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Students learning theory at the Auto Super Shoppes Training Academy2

MTA Welcomes Trade Training Shake Up

The Motor Trade Association is hoping that the government’s proposed reforms of the vocational education system will result in more people training for the trades.

MTA Chief Executive Craig Pomare says “We welcome the proposal as an opportunity to address critical skills shortages, not just in the automotive sector, but in trades across the economy. It is also good to see that employers will have a strong place in the proposed structure”.

However, he wants the changes to include resources and support for the tens of thousands of employers who train apprentices at their own cost. “For small business, like your local garage, it is difficult to take on the additional work of training an apprentice when you are already flat out. You can actually lose time and money to that training in the first year or so.”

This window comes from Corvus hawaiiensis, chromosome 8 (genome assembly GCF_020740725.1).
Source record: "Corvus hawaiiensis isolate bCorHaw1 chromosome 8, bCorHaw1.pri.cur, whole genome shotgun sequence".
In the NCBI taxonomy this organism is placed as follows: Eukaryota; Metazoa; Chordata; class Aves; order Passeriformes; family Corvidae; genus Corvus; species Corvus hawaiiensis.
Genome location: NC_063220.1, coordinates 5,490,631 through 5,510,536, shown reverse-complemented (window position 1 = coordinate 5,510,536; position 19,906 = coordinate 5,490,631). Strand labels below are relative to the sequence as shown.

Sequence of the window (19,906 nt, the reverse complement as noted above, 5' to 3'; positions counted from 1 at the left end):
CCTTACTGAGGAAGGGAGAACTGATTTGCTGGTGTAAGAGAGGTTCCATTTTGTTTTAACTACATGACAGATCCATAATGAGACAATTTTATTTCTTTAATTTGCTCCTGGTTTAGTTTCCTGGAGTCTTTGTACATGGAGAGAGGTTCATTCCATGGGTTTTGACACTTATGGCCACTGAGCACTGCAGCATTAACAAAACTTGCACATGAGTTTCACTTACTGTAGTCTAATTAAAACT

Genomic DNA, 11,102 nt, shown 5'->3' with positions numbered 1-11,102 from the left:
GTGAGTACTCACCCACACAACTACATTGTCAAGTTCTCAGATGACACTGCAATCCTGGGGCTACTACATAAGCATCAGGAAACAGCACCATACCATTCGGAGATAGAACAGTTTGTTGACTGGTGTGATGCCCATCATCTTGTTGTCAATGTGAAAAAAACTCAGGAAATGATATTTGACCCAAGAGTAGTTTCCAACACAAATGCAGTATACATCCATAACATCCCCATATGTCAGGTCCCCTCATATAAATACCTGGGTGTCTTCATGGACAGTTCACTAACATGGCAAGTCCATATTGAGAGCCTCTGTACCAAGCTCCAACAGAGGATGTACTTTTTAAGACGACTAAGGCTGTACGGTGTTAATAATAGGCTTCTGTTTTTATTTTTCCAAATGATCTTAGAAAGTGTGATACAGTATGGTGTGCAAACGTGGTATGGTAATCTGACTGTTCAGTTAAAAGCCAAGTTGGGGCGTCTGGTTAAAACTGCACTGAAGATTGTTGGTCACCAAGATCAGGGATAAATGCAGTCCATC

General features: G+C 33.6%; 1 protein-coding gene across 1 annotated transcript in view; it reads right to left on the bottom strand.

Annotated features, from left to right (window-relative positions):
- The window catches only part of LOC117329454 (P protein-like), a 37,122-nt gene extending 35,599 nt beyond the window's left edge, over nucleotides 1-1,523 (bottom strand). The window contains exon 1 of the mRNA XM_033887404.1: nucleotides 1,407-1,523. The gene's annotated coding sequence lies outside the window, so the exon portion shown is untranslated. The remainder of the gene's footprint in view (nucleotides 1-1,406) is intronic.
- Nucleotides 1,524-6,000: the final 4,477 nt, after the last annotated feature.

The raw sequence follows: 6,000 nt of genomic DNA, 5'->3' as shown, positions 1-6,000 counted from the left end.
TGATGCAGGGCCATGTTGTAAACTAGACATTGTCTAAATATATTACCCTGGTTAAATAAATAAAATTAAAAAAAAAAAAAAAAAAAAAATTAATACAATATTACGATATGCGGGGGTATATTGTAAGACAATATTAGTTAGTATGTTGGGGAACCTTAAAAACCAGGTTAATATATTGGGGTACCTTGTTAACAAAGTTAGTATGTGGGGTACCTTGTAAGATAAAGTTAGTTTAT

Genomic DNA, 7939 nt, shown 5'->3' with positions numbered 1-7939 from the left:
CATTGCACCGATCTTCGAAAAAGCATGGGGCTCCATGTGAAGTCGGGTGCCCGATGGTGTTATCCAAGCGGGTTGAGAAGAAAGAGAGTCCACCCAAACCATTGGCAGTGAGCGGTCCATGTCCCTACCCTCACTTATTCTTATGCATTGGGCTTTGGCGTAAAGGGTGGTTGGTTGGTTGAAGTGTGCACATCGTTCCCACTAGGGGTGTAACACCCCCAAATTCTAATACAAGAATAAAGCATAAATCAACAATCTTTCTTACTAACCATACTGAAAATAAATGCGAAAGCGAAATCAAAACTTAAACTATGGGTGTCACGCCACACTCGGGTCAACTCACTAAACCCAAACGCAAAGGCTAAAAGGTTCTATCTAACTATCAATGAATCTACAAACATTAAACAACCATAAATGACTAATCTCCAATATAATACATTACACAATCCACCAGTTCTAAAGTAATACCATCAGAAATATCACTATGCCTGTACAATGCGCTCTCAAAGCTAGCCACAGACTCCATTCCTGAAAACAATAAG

He says under the current system, a Polytech will qualify 51 people for every one million dollars of government funding. “The industry training system pumps out 306 people for every million dollars of government funding. That’s because the bulk of the cost falls on employers,” he said.

“MTA believes there are close to 2,000 vacancies for qualified mechanics and panel beaters and these jobs often remain unfilled for months or the employer gives up. “We desperately need to grow more of our own skilled trades people and we need help to do that.”

Mr Pomare said almost all motor trade businesses are owned and run by people who were once apprentices. “This career progression is the same in most trades - young people start as apprentices and many end up managing or owning the business. Ideally, this reform would include life-learning options, to support this type of professional development.”